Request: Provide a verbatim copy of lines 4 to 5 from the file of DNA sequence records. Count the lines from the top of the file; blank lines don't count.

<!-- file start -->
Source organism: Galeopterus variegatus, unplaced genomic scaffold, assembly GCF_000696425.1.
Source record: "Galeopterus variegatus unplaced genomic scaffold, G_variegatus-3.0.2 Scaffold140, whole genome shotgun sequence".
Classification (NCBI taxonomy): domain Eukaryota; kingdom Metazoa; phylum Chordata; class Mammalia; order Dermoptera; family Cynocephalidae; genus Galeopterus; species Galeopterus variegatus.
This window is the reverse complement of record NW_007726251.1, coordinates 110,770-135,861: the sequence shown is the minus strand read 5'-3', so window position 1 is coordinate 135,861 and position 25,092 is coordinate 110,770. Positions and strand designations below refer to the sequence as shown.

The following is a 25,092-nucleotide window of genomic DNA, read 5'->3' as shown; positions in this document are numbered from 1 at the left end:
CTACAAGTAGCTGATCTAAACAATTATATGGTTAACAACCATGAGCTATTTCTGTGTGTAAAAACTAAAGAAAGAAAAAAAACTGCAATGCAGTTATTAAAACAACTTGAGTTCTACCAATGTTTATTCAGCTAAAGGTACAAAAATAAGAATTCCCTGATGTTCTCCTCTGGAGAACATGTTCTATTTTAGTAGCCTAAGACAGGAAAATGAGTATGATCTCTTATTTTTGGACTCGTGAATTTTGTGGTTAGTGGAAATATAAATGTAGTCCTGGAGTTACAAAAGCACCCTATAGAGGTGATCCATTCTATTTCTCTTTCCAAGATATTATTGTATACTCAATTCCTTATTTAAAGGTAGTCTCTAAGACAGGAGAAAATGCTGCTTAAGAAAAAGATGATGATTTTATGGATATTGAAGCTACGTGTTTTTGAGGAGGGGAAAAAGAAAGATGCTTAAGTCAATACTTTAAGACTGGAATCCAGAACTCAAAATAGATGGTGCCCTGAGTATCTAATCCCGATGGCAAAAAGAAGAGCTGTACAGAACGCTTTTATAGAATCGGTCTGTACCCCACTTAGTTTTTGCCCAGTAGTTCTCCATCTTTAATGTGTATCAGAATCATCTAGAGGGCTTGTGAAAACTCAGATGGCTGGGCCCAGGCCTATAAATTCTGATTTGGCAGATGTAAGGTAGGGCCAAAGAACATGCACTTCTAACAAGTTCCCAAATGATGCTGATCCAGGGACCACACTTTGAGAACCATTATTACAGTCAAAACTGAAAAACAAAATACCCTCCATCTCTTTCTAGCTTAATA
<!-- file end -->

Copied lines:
This window is the reverse complement of record NW_007726251.1, coordinates 110,770-135,861: the sequence shown is the minus strand read 5'-3', so window position 1 is coordinate 135,861 and position 25,092 is coordinate 110,770. Positions and strand designations below refer to the sequence as shown.

The following is a 25,092-nucleotide window of genomic DNA, read 5'->3' as shown; positions in this document are numbered from 1 at the left end: